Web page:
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Date:   Thu, 10 Sep 2020 17:05:58 -0700
From:   Linus Torvalds <torvalds@...ux-foundation.org>
To:     Michael Larabel <Michael@...haellarabel.com>,
        "Ted Ts'o" <tytso@...gle.com>,
        Andreas Dilger <adilger.kernel@...ger.ca>
Cc:     Ext4 Developers List <linux-ext4@...r.kernel.org>
Subject: Re: Kernel Benchmarking

[ Ted / Andreas - Michael bisected a nasty regression to the new fair
page lock, and I think at least part of the reason is the ext4 page
locking patterns ]

On Thu, Sep 10, 2020 at 1:57 PM Linus Torvalds
<torvalds@...ux-foundation.org> wrote:
>
> I can already from a quick look see that one of the major
> "interesting" paths here is a "writev()" system call that takes a page
> fault when it copies data from user space.

I think the page fault is incidental and not important.

No, I think the issue is that ext4_write_begin() does some fairly crazy things.

It does

        page = grab_cache_page_write_begin(mapping, index, flags);
        if (!page)
                return -ENOMEM;
        unlock_page(page);

which is all kinds of bad, because where grab_cache_page_write_begin()
will get the page lock, and wait for it to not be under writeback any
more.

And then we unlock it right away.

Only to do the journal start, and after that immediately do

        lock_page(page);
        ... check that the mapping hasn't changed ..
        /* In case writeback began while the page was unlocked */
        wait_for_stable_page(page);

so it does that again.

And I think this is exactly the pattern where the old unfair page
locking worked very well, because the second "lock_page()" will
probably happen while the previous "unlock_page()" had kept it
unlocked. So 99% of the time, the second lock_page() was free.

But with the new fair page locking, the previous unlock_page() will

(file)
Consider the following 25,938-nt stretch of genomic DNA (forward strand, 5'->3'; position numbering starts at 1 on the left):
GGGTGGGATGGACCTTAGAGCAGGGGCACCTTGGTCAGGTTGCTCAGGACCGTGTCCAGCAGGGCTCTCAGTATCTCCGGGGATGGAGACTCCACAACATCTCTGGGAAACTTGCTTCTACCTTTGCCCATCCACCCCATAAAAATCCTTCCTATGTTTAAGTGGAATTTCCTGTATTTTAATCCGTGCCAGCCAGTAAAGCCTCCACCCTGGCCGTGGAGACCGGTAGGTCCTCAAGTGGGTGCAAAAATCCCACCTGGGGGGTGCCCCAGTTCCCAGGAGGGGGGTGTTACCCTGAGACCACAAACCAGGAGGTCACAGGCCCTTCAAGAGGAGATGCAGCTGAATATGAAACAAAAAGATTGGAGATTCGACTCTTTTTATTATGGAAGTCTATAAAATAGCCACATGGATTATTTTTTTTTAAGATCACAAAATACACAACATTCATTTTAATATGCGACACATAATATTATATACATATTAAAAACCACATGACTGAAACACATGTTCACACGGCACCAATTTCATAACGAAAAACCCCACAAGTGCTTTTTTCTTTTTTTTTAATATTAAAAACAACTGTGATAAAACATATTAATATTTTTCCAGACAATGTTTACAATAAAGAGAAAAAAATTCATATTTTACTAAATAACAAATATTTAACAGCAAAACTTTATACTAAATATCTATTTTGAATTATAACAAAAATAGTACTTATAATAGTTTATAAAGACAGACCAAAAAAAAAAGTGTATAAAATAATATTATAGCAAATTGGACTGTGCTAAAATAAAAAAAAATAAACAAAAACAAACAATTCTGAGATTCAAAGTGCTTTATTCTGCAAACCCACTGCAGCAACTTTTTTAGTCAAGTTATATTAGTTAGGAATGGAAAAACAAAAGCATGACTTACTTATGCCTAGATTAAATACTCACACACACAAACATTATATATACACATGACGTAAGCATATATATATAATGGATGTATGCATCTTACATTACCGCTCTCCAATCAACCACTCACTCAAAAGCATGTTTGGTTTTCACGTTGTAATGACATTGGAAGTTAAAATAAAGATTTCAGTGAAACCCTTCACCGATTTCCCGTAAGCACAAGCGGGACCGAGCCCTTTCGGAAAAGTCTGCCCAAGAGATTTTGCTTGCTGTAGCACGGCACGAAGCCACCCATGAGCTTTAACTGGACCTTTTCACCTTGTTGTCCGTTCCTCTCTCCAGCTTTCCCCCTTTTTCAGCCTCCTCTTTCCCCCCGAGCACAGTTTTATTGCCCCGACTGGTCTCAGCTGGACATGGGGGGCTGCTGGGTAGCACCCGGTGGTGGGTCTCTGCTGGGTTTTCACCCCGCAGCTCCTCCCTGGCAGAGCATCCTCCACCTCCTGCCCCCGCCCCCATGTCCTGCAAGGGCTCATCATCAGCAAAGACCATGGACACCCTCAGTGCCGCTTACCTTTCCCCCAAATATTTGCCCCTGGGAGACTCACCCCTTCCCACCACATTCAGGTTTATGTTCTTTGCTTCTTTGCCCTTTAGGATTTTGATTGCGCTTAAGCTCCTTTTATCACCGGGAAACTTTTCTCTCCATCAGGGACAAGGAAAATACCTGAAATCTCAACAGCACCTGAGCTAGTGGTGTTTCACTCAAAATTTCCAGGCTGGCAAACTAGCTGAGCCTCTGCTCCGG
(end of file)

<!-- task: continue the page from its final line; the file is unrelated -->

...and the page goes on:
have given the page away to whoever was waiting for it, and now when
we do the second lock_page(), we'll block and wait for that user - and
every other possible one. Because that's fair - everybody gets the
page lock in order.

This may not be *the* reason, but it's exactly the kind of pessimal
pattern where the old unfair model worked very well (where "well"
means "good average performance, but then occasionally you get
watchdogs firing because there's no forward progress"), and the new
fair code will really stutter, because the lock/unlock/lock pattern is
basically *exactly* the wrong thing to do and only causes a complete
serialization in case there are other waiters, because fairness means
that the second lock will always be done after *all* other queued
waiters have been handled.

And the sad part is that the code doesn't even *want* the lock for
that initial case, and immediately drops it.

The main reason the code seems to want to use that
grab_cache_page_write_begin() that lkocks the page is that it wants to
create the page if it didn't exist, and that creation creates a locked
page.

But the code *could* use FGP_FOR_MMAP instead, which only locks that
initial page case.

So something like this might at least work around this particular
case. But it's *entirely* untested.

Ted, Andreas, comments? The old unfair lock_page() made this a
non-issue, but we really do have years of reports of odd watchdog
errors that seem to be due to that almost infinite unfairness under
bad loads..

Michael: it's entirely possible that the two cases in fs/ext4/inode.c
that I noticed are not that important. But I found them from following
your profile data down to lock_page() cases, so they seem to be at
least _part_ of the issue.

Again: the patch is ENTIRELY untested. It compiles for me, and it
looks superficially right, but that's all I'm going to say about it..

                    Linus

Download attachment "patch" of type "application/octet-stream" (2136 bytes)

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